Ribbon cutting at the new rehabilitation office in Syosset

Last November, the Ivy Rehab Clinic opened in Muttontown Plaza at 224 West Jericho Turnpike in Syosset. On March 10, the Syosset Woodbury Chamber of Commerce met with Ivy Rehab staff for a ribbon-cutting and ribbon-cutting ceremony at the new location.

The groundbreaking event included welcoming remarks from Oyster Bay Town Supervisor Joseph Saladino, who was in attendance along with the town’s Deputy Economic Development Commissioner James McCaffrey. Neighboring family business Mara’s Southern Kitchen hosted the event.

Dr. Nicole Sorrentino, Clinic Director and Syosset Ivy Rehab Site Physiotherapist, said the first real introductions to Syosset and Woodbury that she and her team received were at the 2021 Syosset Street Fair. at the sponsorship of Ivy Rehab and at a table for the event, community outreach was a way to introduce local residents to the basics of physiotherapy and the services provided by their center.

“With the street fair we were able to introduce ourselves to other local businesses and people from across the community – everyone in the area was so friendly and eager to learn, so many people got involved and were enthusiastic about physical activities. We offered a spinning wheel with different exercises that people could try to learn. But it was clear early on that we were working and serving a very vibrant community, as people were excited to even do the jumping jacks. It was a really warm welcome for us!” said Sorrentino.

Founded in 2003, parent company Ivy Rehab consists of a national network of more than 340 outpatient clinics specializing in physical therapy, occupational therapy and speech therapy.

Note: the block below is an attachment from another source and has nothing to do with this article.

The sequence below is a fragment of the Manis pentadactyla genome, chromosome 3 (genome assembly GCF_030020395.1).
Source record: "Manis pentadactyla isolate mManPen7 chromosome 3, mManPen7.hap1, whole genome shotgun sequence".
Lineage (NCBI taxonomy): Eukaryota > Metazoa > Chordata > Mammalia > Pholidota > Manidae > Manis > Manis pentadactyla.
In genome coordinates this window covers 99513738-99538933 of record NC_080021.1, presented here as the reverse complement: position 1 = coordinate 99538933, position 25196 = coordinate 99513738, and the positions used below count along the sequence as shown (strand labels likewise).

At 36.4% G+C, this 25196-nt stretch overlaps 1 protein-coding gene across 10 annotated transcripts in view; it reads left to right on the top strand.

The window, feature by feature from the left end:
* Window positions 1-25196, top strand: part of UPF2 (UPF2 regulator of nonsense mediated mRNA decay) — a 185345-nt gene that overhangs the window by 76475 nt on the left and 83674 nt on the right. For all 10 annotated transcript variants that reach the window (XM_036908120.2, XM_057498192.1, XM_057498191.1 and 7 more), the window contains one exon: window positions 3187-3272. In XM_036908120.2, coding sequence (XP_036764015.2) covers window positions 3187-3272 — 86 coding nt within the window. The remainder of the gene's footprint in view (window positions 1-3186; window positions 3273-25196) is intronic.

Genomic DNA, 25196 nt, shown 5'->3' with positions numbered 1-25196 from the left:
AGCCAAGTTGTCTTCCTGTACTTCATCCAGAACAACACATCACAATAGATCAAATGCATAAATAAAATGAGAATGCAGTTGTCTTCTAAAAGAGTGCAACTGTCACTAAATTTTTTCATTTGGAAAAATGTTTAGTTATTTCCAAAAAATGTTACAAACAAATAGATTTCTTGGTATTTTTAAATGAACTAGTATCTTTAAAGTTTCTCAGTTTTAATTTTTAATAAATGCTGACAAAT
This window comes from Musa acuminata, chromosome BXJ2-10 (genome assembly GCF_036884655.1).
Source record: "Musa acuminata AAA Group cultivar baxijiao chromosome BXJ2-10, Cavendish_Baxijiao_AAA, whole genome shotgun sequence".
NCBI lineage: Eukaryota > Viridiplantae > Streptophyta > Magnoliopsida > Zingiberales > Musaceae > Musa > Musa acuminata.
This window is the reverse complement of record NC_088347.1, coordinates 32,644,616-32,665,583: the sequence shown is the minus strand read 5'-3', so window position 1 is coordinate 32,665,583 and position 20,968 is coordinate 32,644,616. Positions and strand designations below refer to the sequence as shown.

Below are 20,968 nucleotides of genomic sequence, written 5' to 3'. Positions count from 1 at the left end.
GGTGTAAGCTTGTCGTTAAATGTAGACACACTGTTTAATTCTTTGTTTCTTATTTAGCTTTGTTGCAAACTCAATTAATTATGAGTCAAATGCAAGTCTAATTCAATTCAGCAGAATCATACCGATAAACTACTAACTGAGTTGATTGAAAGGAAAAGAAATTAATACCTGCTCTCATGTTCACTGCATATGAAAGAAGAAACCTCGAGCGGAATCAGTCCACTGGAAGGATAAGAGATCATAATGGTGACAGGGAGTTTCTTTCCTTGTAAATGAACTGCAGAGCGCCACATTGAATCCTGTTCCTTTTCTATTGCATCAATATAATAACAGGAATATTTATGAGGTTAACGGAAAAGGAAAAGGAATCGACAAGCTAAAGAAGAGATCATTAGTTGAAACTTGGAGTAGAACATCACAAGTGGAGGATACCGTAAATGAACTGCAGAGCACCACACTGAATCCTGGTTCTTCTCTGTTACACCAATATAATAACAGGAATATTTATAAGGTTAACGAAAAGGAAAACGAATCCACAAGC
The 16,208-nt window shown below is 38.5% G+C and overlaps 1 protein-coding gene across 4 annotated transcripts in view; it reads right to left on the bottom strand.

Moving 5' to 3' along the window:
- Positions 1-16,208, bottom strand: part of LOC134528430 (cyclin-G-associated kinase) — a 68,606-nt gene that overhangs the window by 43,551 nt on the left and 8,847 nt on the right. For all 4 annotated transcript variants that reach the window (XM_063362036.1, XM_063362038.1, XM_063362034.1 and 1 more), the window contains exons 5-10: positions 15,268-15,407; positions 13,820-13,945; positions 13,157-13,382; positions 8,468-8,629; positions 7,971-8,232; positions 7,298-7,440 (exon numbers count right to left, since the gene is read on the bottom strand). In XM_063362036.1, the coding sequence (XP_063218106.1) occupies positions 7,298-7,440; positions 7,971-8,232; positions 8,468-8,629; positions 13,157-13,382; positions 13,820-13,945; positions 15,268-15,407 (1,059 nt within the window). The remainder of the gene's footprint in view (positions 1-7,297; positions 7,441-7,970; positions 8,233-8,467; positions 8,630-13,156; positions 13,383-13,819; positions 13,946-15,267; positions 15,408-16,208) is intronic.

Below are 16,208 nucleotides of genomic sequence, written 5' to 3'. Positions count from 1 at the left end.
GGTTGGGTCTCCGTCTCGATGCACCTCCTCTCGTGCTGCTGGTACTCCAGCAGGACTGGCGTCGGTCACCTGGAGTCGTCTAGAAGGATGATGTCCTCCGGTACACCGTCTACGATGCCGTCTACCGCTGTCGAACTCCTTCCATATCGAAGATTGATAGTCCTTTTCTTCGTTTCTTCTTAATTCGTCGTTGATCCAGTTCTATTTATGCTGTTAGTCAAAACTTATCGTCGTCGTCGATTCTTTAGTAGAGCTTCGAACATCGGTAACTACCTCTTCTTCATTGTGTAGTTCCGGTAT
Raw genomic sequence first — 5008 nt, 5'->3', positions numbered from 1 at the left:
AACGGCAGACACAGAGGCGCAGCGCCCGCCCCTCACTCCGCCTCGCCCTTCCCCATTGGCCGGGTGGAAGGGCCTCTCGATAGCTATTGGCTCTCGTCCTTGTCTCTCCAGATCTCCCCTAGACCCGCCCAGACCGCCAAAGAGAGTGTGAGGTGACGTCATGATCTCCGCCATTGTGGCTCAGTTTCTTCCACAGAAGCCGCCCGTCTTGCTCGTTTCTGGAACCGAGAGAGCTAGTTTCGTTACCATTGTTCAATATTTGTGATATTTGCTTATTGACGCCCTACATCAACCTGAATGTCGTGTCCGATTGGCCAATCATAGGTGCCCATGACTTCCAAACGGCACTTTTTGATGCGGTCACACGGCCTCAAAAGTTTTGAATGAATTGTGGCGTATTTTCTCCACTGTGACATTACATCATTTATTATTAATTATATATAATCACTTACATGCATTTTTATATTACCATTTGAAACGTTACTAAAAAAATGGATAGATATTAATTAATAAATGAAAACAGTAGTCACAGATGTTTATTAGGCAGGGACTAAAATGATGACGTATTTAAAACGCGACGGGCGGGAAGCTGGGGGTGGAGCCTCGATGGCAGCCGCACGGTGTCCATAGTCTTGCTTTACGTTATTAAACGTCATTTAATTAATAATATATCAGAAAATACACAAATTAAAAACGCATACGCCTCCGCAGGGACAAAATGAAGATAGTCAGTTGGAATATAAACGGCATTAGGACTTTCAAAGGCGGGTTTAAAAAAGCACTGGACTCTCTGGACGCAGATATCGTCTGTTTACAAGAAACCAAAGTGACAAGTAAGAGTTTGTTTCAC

Prior to arriving at the new Syosset location, Dr. Sorrentino worked as a clinical director at the Lynbrook location of Ivy Rehab. She is now a partner at the Syosset site, treating patients there for physiotherapy and performing office management duties, managing the business side.

“Apart from my clinical work, I am responsible for a lot of administrative work and making sure we are fully stocked and everyone is scheduled – covering the management role here. I hope to reach as many people as possible in the communities of Syosset, Woodbury and Jericho and we have added an Occupational Therapist to this office which expands the range of patients we treat and help here. My goal with this place is to positively affect as many lives as possible,” she explained.

Syosset Ivy Rehab became one of the brand’s growing clinic networks along the East Coast, but it has since taken off with the local market. In an interview, Sorrentino noted that there are opportunities for Ivy Rehab to collaborate with other local businesses and put its services in front of different parts of the community.

“We joined the Chamber’s Women in Business networking group and many of them later became vendors who helped with our grand opening, including Balloons by Amanda. We have also planned an event with Encore Luxury Living in Jericho, as we will demonstrate “home ergonomics” and proper posture exercises, or possibly host a yoga class. Our goal is to provide our services to different local audiences and groups through the relationships we have established,” Sorrentino explained.